For a brief period of time, the world got to enjoy the genius that was the Kevin Butler marketing campaign. For those who don’t remember, Kevin Butler was a fictional PlayStation executive who starred in a series of commercials that featured him answering various questions from PlayStation fans. They were genuinely funny and clever adverts that broke the mold of awkward video game commercials in a big way.

While actor Jerry Lambert’s appearance at E3 2010 as the one and only Kevin Butler could have been an utter disaster, it instead turned out to be one of the few attempts at a funny E3 presentation that was actually funny. Actually, it might be the only comedic E3 presentation to not completely bomb. Butler quips that “Gaming is having a ridiculously huge TV in a tiny one bedroom apartment” and is “Staying up until 3 am to earn a trophy that isn’t real…but is” still live in infamy.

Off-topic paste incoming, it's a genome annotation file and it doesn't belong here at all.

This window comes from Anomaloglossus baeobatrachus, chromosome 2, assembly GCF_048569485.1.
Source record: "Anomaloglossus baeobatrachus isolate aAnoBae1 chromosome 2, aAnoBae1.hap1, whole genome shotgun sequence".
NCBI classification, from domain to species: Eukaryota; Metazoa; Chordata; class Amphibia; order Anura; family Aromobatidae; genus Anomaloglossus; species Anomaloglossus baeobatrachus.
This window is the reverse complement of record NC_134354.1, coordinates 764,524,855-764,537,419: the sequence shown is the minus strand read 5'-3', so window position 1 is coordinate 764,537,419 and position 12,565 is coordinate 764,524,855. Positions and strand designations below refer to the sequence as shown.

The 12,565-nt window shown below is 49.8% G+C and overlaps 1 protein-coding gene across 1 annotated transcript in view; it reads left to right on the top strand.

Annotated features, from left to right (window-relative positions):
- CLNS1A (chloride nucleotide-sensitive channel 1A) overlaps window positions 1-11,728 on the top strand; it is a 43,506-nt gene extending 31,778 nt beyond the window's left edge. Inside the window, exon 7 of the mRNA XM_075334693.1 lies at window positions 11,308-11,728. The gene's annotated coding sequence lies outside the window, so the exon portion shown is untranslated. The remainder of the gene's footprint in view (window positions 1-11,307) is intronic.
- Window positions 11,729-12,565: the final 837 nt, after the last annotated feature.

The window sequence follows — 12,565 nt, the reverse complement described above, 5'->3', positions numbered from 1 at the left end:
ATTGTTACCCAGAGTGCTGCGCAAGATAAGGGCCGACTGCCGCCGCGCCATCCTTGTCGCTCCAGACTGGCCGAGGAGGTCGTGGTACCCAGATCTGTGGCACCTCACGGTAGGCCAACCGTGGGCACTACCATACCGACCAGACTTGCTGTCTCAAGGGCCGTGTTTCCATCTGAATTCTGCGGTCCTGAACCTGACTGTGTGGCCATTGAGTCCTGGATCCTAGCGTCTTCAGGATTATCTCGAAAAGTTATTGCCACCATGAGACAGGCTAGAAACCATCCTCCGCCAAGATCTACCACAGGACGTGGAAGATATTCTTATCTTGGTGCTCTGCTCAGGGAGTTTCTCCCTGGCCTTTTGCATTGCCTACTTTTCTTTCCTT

10. Jamie Kennedy Seals His Fate As the Worst E3 Celebrity Presenter Ever (E3 2007)

On the complete opposite end of the Kevin Butler presentation, we have Mr. Jamie Kennedy. Now, some of you fortunate souls may have never heard of Kennedy. If that is the case, just know that Kennedy was a self-stylized comedian who specialized in mocking other people. For instance, if he noticed you were a larger individual, he may remark about your excess fat and proceed to make a 50-year-old observation about how this may affect your daily life. He presumably made millions of dollars doing this.